Kiss of the Spider Queen – ‘Roberto Devereux’ at the WMC

3 Oct

Roberto Devereux

Having been mightily impressed by the staging – even if I wasn’t blown away by the music – in the WNO’s Anna Bolena, I jumped at the chance to watch the next part of Donizetti’s loose Tudor-themed trilogy, Roberto Devereux. 

This opera is the shortest of the three, and chronologically the last installment, and it brings to a close the Tudor dynasty, ending with (SPOILER ALERT) Queen Elizabeth I abdicating and handing her throne over to James I.

"Say whaaat?"

“Say whaaat?”

“Erm,” I hear you say. “But didn’t Elizabeth die before James became king?”

Yes. Yes she did. And do you know what Gaetano Donizetti says to that? “Fuck you and your historical accuracy,” is what he says. Followed by, “I’m Gaetano Donizetti, bitch.” You see, as already mentioned in my previous post, Donizetti’s approach to British history was more than a little cavalier. With the real life Elizabeth dying an inconvenient 2 years after the real life Earl of Essex, the composer and his librettist Salvadore Cammarano decided to throw the history books out of the window and just make that shit up.

So, instead of a nuanced tale in which Devereux – Earl of Essex and Elizabeth’s favourite – incurs the wrath of both his queen and the privy council by getting a bit big for his boots, we have a tawdry love quadrangle in which Elizabeth loves Devereux, but Devereux loves Sara, Duchess of Nottingham, wife of the Duke of Nottingham… whose real-life counterpart married women called Catherine and Margaret, but never a Sara. To which Donizetti would no doubt say, “What the fuck did you expect me to do? Ain’t got no Wikipedia. This is the 1830s. And besides… I’m Gaetano Donizetti, bitch.”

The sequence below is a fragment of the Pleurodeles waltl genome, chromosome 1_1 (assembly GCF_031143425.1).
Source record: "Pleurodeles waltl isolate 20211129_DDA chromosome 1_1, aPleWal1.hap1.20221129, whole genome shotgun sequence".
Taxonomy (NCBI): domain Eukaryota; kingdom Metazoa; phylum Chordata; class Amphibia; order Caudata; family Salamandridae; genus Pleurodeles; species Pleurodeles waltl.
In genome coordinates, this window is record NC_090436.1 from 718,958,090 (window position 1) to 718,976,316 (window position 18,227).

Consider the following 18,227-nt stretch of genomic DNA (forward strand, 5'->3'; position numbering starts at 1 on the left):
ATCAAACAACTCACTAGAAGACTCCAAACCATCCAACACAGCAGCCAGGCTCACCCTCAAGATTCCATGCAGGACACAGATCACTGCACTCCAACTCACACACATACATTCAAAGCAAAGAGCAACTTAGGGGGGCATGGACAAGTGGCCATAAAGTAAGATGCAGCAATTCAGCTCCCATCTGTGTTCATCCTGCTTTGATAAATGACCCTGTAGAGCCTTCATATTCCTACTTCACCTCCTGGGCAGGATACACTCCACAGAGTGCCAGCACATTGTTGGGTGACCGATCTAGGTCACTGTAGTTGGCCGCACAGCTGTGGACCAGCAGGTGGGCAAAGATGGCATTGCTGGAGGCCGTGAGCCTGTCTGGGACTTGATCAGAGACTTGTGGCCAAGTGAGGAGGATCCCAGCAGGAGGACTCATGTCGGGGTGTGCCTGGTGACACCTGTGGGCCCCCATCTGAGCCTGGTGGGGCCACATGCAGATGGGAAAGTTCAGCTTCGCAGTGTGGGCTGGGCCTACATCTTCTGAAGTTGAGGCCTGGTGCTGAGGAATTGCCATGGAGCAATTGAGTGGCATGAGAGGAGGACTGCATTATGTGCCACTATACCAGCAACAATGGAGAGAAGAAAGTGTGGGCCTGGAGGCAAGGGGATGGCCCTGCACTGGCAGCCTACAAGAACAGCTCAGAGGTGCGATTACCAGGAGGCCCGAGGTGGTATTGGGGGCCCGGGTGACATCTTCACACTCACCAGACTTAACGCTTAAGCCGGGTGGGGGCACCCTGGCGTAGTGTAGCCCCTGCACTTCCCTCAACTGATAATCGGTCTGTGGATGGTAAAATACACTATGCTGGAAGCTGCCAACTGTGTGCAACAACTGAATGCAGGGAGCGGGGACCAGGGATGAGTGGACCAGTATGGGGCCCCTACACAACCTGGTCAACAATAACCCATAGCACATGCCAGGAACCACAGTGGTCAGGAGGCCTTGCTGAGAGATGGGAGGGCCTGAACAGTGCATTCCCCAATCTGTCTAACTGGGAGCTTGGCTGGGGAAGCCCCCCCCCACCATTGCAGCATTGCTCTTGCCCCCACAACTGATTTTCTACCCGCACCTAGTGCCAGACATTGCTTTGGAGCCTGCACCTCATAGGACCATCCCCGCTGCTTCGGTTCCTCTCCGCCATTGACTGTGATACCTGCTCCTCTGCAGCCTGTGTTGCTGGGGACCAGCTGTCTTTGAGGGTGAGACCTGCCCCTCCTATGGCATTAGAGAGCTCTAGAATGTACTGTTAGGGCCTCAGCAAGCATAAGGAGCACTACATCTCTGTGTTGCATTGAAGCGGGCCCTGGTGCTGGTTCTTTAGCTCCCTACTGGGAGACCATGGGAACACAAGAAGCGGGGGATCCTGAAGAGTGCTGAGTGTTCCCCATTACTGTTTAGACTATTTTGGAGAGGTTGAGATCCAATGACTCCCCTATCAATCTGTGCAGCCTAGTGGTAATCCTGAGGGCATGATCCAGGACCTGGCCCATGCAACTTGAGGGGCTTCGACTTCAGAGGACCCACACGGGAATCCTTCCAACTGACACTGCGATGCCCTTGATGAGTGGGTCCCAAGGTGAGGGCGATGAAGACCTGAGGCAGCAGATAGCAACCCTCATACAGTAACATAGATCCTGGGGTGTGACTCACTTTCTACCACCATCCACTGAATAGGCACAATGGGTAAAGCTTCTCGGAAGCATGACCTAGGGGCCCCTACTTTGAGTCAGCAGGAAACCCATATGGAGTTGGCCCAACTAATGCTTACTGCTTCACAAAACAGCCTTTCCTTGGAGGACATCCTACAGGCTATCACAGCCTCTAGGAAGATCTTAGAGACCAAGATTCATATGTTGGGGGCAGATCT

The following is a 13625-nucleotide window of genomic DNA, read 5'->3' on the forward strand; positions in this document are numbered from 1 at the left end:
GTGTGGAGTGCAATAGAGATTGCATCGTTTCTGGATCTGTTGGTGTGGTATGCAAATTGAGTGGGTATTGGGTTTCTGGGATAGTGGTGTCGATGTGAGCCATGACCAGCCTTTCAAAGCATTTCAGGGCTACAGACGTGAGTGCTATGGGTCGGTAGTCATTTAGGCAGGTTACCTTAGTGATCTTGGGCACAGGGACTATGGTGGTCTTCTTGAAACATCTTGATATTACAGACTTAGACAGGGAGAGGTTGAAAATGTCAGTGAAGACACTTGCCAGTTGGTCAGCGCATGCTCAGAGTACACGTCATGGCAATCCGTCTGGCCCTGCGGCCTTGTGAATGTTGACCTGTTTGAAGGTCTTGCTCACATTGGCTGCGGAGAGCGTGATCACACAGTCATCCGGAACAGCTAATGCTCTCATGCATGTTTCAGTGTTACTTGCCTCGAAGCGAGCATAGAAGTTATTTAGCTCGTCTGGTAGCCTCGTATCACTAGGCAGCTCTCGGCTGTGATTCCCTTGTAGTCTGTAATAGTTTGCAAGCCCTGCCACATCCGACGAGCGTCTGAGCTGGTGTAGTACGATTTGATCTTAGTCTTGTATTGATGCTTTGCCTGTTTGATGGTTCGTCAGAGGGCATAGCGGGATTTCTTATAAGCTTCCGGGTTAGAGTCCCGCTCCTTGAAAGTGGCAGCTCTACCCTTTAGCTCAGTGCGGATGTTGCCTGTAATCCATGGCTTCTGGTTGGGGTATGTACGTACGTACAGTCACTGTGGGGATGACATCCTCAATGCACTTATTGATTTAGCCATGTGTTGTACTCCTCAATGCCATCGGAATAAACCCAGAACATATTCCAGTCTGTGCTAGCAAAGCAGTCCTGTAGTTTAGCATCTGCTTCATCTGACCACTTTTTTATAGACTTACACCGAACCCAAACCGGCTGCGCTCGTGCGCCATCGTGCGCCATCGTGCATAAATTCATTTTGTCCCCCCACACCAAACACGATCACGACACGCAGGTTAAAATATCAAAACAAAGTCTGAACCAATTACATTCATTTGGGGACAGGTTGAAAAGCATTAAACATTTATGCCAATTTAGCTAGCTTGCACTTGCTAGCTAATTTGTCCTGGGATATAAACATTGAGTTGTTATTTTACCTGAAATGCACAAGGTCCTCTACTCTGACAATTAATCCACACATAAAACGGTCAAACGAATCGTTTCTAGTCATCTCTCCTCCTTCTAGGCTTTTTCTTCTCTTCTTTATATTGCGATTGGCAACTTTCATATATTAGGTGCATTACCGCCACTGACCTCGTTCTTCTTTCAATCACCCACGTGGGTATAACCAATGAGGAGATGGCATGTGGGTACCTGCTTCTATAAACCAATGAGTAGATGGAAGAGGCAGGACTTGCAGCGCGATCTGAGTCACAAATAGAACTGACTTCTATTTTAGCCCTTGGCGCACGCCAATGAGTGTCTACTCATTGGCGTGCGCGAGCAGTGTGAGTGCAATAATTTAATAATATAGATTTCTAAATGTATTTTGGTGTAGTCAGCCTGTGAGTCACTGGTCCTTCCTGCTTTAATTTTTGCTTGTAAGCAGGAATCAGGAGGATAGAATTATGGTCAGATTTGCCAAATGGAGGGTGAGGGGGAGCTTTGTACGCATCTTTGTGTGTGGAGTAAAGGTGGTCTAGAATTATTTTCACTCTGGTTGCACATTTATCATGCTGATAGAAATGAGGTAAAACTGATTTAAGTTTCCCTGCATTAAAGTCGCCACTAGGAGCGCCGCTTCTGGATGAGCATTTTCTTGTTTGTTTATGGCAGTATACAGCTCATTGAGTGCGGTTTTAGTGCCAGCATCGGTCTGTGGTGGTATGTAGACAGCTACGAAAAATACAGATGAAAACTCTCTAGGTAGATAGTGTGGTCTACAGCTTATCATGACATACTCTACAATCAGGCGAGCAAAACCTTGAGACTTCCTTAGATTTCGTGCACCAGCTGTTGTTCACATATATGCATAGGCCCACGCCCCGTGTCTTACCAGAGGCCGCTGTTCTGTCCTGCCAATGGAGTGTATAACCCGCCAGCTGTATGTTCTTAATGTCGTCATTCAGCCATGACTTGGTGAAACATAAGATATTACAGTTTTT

He's played here by Breaking Bad's Aaron Paul.

His attitude is just the worst.

Similar licence is taken by the WNO. Like Anna Bolena, the costumes and sets here are – on the whole – kept to a minimum, with the chorus and supporting cast dressed in black, quasi-Elizabethan get-up, the backdrops painted matte black with the occasional – and often sinister – use of an opaque screen. Whereas in Anna Bolena we had to wait for the opera’s climax for the introduction of colour, with the doomed Anne donning a red cloak before marching off to the scaffold, here her daughter Elizabeth (Alexandra Deshorties) is clad in Vivienne Westwoodish red from the start. In Anna Bolena the cloak symbolises blood; in Roberto Devereux we have a queen already drenched in the stuff.

If this understated, ahistorical approach to costume offends the purists, I’d love to know what they make of the giant mechanical spider. Yes, you read that correctly. At a particularly dramatic point in the opera, with Devereux’s fate hanging in the balance, Elizabeth climbs onto her large and decidedly spindly looking throne – which proceeds to stalk after him like a giant spider.

Roberto Devereux

It’s a startling image, matched – thankfully – by the composer actually growing a pair.